Jazz and Christmas go together like chestnuts and an open fire. Many of the Christmas classics we all know and love were ripped straight from the pages of the Great American Songbook. Pages that Michael Bublé ripped out and made all sticky with the sugar coated fingers he used to record his 2011 album Christmas.
Although, of course the blame cannot be squarely on Bublé. He seems like a very nice man, in that way that all Canadians have a reputation for being nice. But this album is poorly arranged, produced and performed.
Here’s a list of Christmas albums that kick Bublé’s arse from Canada all the way to the North Pole.
A Christmas Gift For You – Phil Spector
One of two non-jazz offerings on this list. This album brings Christmas classics by way of early 60’s R&B. Spector’s famous “Wall of Sound” production style married with the beautiful orchestral arrangements of Jack Nitzsche give the album a huge sense of scale, and a genuine sense of Christmas magic. The one original track on the album Darlene Love’s “Christmas (Baby Please Come Home)” offers an operatic R&B that is so affecting. And for any fans of the film Gremlins this song is the opener. The album closes on a rendition of “White Christmas”, and features a creepy monologue from Spector, pop music’s very own gremlin (seriously, look up what he looks like now). This made even creepier when one considers that he was convicted of Lana Clarkson’s murder in 2009. Don’t let this terrible man’s actions deprive you of this classic Christmas album, featuring the amazing work of The Ronettes, The Crystals and other classic R&B artists.
More Christmas hits here: https://LegacyRecordings.lnk.to/xmas_pl Darlene Love’s official audio for ‘Christmas (Baby Please Come Home)’. Click to listen to Darlene Love on Spotify: http://smarturl.it/DLSpot?IQid=DLC As featured on Unbreakable.
Big Band Holidays – Jazz at Lincoln Center Orchestra
With that massive bummer out of the way, we can get onto the first jazz album on the list.
The Lincoln Center truly are the Berlin Philharmonic of big bands – two brief honourable mentions must go to the actual Berlin Phil’s performance of the Nutcracker Suite, as well as Duke Ellington arrangement of the Tchaikovsky classic. But I choose this album over the godfather of big band music for its sheer variety. An up-tempo swing “Jingle Bells”; a soaring rendition of “A Cradle in Bethlehem” (featuring the sensational Gregory Porter); and modal jazz version of “We Three Kings” all feature. And are all amazing. This album features Wynton Marsalis, Ted Nash and many more of the finest musicians working in jazz today.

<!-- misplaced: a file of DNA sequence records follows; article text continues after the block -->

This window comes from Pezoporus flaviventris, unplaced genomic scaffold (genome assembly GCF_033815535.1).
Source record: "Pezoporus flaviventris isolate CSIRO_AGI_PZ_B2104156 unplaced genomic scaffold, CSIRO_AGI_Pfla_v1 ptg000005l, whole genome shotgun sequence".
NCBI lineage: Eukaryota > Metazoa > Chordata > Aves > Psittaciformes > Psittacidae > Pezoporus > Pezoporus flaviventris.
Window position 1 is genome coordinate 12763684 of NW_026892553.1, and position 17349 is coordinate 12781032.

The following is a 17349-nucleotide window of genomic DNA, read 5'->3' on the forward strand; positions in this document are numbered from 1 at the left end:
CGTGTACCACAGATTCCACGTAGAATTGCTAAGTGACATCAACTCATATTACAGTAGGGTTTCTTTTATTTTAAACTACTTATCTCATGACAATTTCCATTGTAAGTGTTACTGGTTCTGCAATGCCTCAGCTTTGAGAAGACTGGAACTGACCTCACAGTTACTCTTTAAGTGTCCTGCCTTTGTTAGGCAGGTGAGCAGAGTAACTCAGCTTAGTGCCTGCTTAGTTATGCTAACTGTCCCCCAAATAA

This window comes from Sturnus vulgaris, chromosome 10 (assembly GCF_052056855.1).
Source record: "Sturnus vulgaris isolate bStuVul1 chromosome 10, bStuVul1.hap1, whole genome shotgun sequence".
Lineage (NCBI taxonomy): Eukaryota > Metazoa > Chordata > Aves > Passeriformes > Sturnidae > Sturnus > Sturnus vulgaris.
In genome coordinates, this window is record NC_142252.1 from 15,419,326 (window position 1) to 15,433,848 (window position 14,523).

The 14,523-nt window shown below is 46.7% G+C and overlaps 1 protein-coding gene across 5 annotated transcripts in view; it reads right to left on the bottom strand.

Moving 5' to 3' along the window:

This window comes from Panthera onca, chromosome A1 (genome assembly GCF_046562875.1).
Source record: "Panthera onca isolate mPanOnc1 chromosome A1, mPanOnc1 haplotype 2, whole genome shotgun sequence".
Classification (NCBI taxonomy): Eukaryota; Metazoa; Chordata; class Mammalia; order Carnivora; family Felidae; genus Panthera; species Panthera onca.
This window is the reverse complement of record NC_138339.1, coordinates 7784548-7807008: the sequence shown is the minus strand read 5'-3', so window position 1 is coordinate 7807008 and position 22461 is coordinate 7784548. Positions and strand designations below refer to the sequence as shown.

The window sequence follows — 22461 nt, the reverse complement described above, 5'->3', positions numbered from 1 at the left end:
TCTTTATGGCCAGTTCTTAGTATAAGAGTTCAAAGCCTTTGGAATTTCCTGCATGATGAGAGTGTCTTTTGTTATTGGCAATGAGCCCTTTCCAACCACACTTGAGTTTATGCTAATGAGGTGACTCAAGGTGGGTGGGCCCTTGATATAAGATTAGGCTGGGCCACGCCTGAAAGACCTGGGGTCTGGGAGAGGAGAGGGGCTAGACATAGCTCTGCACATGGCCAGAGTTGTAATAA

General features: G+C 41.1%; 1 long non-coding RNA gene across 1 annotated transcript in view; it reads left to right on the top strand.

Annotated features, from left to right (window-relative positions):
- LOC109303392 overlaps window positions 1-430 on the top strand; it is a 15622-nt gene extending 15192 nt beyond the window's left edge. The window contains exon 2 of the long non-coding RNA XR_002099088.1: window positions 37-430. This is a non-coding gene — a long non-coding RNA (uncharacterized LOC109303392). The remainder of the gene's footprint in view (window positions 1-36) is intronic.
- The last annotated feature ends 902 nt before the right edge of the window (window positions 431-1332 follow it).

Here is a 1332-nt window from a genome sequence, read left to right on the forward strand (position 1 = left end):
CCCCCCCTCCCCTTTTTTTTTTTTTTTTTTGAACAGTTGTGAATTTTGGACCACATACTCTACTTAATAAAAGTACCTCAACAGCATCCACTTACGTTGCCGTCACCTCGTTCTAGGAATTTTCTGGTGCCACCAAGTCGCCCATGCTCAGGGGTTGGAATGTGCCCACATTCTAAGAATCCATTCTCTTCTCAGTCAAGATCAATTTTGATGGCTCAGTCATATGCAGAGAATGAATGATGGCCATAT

The Jazz at Lincoln Center Orchestra with Wynton Marsalis in concert performing “We Three Kings” off their new live album, BIG BAND HOLIDAYS, performing a Grammy-nominated arrangement by Ted Nash. Buy BIG BAND HOLIDAYS and make the Yuletide swing: http://ow.ly/2AsJ306B5CY Put some swing in your holiday season with BIG BAND HOLIDAYS, the new live album from the Jazz at Lincoln Center Orchestra with Wynton Marsalis!
Songs for Christmas – Sufjan Stevens
Genuine religious devotion and pop music don’t tend to mix. All the big Christmas hits tend to shirk the whole Jesus thing, and focus on love, family and good times. The most explicitly religious Christmas hit I can think of is Boney M’s “Mary’s Boy Child / Oh My Lord”. And while still great, this song conjures up the image of a Church of England Mum, over-enthusiastically singing along at her Child’s school Christmas concert after a glass too many of sherry. Not the image of the birth of our Lord.
But Stevens is a devout Christian. His music explores this in a very genuine way, and this album is no exception. The carols are delivered vocally with a psalm-like tenderness, but with Stevens’ unusual instrumental aesthetic: a mix of indie-folk and Steve Reich-esque minimalism. And some of the originals are genuine indie bangers, notably “Hey Guys! It’s Christmas Time!” There is another added touch of sweetness when you learn that Stevens did the songs on this album as gifts to friends and family.
Give yourself the gift of this album this yuletide.
Uploaded by Pierre Chaigneau on 2009-12-24.
Ella Wishes you A Swinging Christmas – Ella Fitzgerald
Another honourable mention must go to Mariah Carey. No Christmas Playlist is complete without ‘All I want for Christmas is You’, and her melismatic acrobatics are always impressive. But Ella Fitzgerald is the queen of the voice as an instrument. She pushes, pulls and bends these famous Christmas melodies all over the place rhythmically, but they never lose their shape. At times she whispers tenderly, and others raises her voice to the heavens.
Christmas albums tend to over orchestrate – looking at you Bing Crosby – but this is so stripped back. Arranger Frank DeVol delivers a sparse big band sound slathered in the blues, and replaces a carolling choir with tight vocal voicings. If you want to be cool this Christmas rather than cold, this is the album for you.
White Christmas – Bing Crosby
For all the Bing bashing in the previous entry, one must appreciate these seemingly timeless songs have their origins in the classic movie soundtracks of the 40’s.
The carols on this one harken back to their romantic origins through their orchestration, but with crooner (and one of the best at that) on top. This album is the Ghost of Christmas Past scratched onto vinyl – even if it was weird when he did that song with David Bowie.
Music video by Bing Crosby performing White Christmas. HLC Properties Ltd., under license to Beach Road Music, LLC
So there we have it.
Hopefully with this I have given you enough ammunition in the War of the Christmas Playlist.
When that relative – we all have the one – reaches for the Bublé CD, you will have some alternative suggestions.
Words, Barnaby Edward Goodman